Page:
PORTSMOUTH, Va. (WAVY/AP) — Rain, heavy winds and storm surge hit Hatteras and the rest of the Outer Banks Thursday as Hurricane Florence crept toward the Carolina coast.
By the end of the day Thursday, Florence’s winds had dropped to under 100 mph, but forecasters say the storm surge and heavy rainfall will be the biggest threats from the storm.
Florence’s top sustained wind speeds continued to drop from a high of 140 mph on Wednesday to 90 mph Thursday night, reducing the storm from Category 4 to Category 1, but forecasters warned that the enormous wind field raised the risk of the ocean surging onto land.
Moving slowly northwest at 6 mph, Florence was less than 60 miles away from Wilmington, North Carolina, around 11 p.m. Thursday, and was expected to hit Wilmington around 8 a.m. Friday. The storm is expected to then move toward the North Carolina-South Carolina border before curving into the western Carolinas and the central Appalachian Mountains early next week.
It will likely hover along the coast Saturday, pushing up to 13 feet (nearly 4 meters) of storm surge and dumping 20 to 30 inches (50 to 75 centimeters) of rain on both states, before heading up through Appalachia.
NOTE: Live coverage tracking Hurricane Florence. This feed will change periodically. App/mobile users can watch here.
Forecasters worried the storm’s damage will be all the worse if it lingers on the coast. The trend is “exceptionally bad news,” said University of Miami hurricane researcher Brian McNoldy, since it “smears a landfall out over hundreds of miles of coastline, most notably the storm surge.”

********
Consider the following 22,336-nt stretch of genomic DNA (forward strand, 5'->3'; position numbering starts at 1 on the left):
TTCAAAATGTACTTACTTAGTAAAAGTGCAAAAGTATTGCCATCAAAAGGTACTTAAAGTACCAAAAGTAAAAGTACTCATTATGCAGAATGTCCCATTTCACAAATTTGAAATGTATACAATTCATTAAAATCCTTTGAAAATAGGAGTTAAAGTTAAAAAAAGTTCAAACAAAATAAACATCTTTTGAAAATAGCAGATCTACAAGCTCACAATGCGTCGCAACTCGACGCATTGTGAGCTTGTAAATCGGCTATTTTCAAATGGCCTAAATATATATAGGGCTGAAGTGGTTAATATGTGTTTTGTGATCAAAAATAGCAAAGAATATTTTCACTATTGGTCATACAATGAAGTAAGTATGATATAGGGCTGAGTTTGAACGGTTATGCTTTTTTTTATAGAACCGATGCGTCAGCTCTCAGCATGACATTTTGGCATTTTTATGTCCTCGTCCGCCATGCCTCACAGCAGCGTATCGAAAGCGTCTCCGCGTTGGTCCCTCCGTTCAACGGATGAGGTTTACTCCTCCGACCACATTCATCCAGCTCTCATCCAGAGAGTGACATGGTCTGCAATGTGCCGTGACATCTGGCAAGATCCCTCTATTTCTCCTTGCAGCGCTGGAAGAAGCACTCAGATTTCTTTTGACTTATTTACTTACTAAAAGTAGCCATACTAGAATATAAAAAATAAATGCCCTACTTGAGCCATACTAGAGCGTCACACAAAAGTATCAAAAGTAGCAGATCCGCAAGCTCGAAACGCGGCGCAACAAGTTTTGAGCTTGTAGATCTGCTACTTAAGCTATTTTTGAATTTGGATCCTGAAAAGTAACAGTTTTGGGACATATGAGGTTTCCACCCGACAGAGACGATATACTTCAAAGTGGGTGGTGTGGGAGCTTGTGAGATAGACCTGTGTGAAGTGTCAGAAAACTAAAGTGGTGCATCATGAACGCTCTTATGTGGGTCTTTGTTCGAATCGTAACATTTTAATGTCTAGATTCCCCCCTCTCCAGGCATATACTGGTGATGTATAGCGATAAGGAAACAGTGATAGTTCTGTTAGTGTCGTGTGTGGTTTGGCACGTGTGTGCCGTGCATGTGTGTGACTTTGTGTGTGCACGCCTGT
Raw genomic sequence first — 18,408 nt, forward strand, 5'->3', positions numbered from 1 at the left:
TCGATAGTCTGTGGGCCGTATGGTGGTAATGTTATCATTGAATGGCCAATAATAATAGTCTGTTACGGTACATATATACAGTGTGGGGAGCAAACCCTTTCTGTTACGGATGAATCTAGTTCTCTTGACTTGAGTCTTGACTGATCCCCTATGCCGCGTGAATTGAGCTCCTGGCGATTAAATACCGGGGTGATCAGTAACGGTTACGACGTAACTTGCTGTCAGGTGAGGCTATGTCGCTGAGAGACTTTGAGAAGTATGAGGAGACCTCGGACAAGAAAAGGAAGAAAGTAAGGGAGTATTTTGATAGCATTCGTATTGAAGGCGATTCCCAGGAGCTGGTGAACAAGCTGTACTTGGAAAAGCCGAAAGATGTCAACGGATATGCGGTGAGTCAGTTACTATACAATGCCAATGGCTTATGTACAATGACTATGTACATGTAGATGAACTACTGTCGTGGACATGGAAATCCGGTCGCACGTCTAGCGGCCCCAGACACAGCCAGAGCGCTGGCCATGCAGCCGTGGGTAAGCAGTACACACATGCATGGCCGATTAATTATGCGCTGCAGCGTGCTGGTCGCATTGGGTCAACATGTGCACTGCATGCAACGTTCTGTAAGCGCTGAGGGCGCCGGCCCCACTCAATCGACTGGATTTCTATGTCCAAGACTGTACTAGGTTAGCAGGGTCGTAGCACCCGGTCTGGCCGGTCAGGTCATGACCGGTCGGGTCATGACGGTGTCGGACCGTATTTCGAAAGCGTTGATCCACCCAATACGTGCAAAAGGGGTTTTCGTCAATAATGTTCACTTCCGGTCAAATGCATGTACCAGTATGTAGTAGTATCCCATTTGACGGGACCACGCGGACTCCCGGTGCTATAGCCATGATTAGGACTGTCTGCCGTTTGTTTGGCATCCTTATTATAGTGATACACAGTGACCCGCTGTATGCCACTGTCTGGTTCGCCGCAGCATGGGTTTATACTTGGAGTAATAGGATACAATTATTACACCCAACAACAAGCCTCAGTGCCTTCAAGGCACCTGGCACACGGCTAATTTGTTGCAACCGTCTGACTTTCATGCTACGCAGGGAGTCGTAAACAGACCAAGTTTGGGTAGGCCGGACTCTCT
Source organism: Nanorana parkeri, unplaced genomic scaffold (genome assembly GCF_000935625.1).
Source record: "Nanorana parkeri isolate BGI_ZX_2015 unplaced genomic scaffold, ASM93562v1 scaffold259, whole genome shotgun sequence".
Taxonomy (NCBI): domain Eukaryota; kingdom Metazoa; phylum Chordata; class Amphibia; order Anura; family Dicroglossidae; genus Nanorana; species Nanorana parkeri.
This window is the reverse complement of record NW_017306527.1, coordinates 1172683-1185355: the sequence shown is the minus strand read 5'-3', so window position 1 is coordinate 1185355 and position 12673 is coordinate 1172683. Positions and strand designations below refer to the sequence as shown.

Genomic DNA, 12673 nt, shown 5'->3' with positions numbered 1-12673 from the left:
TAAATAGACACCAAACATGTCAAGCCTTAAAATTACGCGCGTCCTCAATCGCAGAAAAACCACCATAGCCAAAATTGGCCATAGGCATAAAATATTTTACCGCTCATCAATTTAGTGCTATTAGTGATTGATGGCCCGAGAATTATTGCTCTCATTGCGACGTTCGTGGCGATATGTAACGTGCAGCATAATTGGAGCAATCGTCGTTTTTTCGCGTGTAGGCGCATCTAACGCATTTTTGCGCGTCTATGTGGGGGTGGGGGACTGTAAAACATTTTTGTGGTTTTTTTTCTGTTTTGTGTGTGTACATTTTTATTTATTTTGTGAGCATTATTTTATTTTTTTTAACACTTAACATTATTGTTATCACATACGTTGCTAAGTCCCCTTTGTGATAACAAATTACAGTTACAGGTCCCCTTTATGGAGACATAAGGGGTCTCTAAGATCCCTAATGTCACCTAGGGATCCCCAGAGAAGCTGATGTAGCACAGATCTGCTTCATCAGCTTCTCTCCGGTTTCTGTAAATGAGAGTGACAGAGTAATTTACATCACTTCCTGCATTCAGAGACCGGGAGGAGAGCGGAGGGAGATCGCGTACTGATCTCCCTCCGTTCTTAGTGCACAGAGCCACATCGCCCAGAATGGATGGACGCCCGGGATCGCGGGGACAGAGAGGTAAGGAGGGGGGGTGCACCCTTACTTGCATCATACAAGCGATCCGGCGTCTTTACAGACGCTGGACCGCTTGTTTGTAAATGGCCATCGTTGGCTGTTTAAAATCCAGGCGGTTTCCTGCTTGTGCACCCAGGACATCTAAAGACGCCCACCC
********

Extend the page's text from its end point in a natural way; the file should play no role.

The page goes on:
About 5.25 million people live in areas under hurricane warnings or watches, and 4.9 million live in places covered by tropical storm warnings or watches, the National Weather Service said.
A tornado watch was issued for Dare County until 9 p.m. Thursday.
A tornado watch has been issued through early tonight for Eastern NC, as #Florence approaches the coast. Tropical tornadoes can hit quickly with little advance notice, so be sure to heed any warnings from NOAA Weather Radio or your Wireless Emergency Alerts on your phone. #ncwx https://t.co/yxQiMVT38w— NWS Newport/Morehead (@NWSMoreheadCity) September 13, 2018
The area between South Santee River, South Carolina to Duck, North Carolina — including the Albemarle and Pamlico sounds, and Neuse and Pamlico rivers — was still under hurricane and storm surge warnings. A tornado warning was issued for the area Thursday evening.
Portions of the Outer Banks north of Duck to the North Carolina-Virginia border were under a storm surge watch and tropical storm warning. A tropical storm warning was also in effect for the parts of the Tidewater region.
Tropical Storm Warning is now in effect for parts of Hampton Roads. This means tropical storm force winds (39mph + ) are expected within 36 hours or less. #vawx pic.twitter.com/VZyysNCNde— Deitra Tate (@DeitraT) September 13, 2018
Overwash on the vulnerable North Carolina Highway 12 prompted officials to close the road south of Oregon Inlet. Surging ocean water was breaching the dunes up and down NC-12 with crews working to keep the sand in place.
A tornado warning was issued around 11 a.m. for a small area that included Pamlico Beach, North Carolina. That warning expired at 11:15 a.m.
According to WAVY’s team of Super Doppler 10 meteorologists, inland parts of northeast North Carolina could see 5 to 10 inches of rain, with some isolated areas seeing more than 10 inches. Winds of 25 to 35 mph are possible, with gusts of 60 mph or more.